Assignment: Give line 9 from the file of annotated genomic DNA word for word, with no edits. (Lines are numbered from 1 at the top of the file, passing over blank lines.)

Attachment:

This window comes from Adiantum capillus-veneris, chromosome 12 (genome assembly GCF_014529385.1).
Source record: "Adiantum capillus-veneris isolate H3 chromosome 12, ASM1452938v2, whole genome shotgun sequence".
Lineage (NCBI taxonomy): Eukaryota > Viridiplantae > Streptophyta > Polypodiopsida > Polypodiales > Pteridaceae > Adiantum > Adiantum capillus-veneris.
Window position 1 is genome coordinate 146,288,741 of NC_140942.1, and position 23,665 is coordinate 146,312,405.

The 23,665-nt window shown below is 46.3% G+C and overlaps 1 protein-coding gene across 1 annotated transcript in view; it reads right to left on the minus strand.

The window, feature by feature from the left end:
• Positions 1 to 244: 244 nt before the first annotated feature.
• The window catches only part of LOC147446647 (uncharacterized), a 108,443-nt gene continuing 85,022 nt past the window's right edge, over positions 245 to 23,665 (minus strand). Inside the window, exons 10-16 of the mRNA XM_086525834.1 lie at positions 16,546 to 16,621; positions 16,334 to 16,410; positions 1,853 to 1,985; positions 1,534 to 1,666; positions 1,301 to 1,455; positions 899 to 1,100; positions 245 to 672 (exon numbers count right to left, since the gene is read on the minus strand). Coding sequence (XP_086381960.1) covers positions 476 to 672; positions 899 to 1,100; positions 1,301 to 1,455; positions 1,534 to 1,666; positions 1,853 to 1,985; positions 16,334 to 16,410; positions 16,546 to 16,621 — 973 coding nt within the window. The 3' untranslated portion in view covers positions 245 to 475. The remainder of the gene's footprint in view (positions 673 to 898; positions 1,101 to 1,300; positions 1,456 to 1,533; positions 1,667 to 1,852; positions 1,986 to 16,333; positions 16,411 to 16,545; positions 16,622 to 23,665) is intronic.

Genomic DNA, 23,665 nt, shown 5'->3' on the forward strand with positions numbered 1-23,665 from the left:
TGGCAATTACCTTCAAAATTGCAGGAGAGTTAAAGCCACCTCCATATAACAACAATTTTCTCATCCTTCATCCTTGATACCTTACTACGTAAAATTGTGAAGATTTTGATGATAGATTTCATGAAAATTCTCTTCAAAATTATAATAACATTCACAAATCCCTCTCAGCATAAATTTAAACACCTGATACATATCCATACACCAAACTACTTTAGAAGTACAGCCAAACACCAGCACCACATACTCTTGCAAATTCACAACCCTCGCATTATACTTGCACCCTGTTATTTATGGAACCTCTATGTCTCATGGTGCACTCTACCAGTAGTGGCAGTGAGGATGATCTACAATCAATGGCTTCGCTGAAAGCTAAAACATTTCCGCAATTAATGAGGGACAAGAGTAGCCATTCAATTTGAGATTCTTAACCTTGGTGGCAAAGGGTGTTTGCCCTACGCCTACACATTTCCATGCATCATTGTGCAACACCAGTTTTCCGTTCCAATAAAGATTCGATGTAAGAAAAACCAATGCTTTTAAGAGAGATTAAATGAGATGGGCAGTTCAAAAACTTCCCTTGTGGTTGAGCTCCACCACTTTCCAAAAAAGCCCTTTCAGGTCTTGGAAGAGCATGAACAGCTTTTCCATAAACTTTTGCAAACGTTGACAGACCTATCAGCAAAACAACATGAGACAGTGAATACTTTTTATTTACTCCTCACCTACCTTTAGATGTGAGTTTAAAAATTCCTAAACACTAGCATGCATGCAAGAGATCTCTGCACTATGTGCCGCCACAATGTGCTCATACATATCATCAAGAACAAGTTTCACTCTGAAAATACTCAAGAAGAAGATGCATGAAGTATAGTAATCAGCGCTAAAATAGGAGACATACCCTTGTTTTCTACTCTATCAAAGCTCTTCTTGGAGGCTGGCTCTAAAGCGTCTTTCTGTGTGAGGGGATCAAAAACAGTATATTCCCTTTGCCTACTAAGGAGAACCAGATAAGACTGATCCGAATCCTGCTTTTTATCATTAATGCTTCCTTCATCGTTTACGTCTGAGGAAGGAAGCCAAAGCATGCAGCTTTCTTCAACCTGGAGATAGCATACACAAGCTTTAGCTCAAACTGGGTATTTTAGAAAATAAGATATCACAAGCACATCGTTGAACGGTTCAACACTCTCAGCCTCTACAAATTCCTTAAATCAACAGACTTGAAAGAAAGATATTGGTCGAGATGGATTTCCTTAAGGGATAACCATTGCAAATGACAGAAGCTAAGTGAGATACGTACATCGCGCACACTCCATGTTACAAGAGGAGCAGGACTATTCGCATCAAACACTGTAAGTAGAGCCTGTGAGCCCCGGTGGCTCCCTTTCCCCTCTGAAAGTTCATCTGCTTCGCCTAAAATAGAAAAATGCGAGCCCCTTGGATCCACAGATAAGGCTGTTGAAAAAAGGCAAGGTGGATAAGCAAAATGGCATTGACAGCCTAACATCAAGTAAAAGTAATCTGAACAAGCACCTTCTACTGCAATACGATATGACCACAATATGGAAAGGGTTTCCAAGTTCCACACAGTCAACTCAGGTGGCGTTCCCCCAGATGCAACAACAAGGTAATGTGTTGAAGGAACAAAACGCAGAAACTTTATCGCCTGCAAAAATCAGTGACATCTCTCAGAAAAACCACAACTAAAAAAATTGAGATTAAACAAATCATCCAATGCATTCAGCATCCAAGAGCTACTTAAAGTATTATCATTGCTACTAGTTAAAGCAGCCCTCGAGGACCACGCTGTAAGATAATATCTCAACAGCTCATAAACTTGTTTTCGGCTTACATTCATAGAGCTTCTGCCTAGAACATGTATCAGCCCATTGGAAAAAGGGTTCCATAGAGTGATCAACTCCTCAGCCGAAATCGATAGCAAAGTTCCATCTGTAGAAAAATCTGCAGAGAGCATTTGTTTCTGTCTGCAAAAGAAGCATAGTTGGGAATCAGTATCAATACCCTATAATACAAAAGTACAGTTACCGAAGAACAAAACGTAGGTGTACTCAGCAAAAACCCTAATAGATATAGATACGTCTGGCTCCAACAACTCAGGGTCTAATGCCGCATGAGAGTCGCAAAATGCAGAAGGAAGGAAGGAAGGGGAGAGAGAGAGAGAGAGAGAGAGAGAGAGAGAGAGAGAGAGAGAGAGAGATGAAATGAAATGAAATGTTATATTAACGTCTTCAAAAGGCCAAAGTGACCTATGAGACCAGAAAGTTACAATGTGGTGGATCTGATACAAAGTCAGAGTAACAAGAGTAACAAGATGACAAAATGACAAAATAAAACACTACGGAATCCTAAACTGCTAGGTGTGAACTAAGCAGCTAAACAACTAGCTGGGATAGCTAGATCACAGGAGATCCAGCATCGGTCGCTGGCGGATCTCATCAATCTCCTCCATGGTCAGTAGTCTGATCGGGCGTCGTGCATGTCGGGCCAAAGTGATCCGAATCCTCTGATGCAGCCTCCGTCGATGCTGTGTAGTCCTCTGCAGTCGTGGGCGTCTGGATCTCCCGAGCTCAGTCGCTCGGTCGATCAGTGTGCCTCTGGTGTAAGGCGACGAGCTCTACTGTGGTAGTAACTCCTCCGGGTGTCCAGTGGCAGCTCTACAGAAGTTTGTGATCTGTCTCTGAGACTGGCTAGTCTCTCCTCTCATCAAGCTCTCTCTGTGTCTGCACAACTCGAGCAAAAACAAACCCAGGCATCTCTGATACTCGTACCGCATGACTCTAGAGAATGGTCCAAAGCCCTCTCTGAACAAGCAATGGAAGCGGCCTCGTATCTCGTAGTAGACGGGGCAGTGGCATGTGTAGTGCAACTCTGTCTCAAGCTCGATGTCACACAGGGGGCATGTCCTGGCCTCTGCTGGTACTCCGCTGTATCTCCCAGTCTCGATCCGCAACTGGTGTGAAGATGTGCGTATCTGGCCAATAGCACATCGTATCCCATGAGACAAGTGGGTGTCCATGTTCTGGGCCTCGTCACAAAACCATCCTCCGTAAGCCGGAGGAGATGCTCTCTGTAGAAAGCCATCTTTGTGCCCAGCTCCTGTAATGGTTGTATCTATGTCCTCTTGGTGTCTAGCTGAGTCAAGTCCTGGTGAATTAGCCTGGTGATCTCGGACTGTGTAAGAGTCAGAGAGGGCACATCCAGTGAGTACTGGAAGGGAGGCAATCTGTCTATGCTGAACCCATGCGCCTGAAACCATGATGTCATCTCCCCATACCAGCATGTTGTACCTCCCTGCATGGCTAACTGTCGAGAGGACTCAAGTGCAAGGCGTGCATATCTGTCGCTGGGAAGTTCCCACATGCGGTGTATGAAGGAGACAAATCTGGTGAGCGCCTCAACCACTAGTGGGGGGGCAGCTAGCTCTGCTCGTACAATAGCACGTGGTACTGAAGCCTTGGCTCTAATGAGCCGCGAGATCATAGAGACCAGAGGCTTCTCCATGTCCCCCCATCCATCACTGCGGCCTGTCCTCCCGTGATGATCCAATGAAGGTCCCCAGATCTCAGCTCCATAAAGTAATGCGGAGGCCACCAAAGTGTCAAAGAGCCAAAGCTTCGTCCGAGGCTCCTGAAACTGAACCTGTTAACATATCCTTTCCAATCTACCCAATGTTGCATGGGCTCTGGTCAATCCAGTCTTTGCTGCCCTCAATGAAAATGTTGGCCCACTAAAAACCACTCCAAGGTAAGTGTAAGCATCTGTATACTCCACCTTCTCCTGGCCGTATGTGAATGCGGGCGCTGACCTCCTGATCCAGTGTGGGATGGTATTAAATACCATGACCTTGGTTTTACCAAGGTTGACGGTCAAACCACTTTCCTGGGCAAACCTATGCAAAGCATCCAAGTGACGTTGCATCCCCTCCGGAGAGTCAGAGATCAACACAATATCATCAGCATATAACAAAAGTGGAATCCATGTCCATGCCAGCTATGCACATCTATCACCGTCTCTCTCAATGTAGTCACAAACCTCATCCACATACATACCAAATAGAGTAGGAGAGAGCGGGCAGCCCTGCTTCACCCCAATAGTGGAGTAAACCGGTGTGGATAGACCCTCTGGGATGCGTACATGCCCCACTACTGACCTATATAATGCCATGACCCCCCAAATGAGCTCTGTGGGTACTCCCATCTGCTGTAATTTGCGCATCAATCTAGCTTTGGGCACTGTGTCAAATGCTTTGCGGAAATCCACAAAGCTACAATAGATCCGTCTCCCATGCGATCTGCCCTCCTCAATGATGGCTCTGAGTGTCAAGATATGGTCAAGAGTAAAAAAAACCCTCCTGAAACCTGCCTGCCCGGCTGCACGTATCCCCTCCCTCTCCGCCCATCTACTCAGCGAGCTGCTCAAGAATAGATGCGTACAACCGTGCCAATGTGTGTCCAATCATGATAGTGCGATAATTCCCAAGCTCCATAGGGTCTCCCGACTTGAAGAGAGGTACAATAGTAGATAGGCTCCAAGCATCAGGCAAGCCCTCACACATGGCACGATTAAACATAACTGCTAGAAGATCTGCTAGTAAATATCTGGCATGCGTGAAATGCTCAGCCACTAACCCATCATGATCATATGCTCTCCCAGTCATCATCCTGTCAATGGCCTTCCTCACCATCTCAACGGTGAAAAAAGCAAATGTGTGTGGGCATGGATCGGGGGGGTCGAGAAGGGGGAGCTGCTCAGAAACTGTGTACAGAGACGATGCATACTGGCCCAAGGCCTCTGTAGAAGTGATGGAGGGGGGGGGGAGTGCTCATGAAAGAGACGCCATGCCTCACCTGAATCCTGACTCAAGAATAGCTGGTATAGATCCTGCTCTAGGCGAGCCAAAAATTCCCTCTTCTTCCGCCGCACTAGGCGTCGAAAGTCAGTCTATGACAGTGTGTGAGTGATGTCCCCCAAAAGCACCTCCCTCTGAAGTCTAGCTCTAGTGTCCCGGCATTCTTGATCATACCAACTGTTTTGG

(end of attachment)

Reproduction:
Genomic DNA, 23,665 nt, shown 5'->3' on the forward strand with positions numbered 1-23,665 from the left: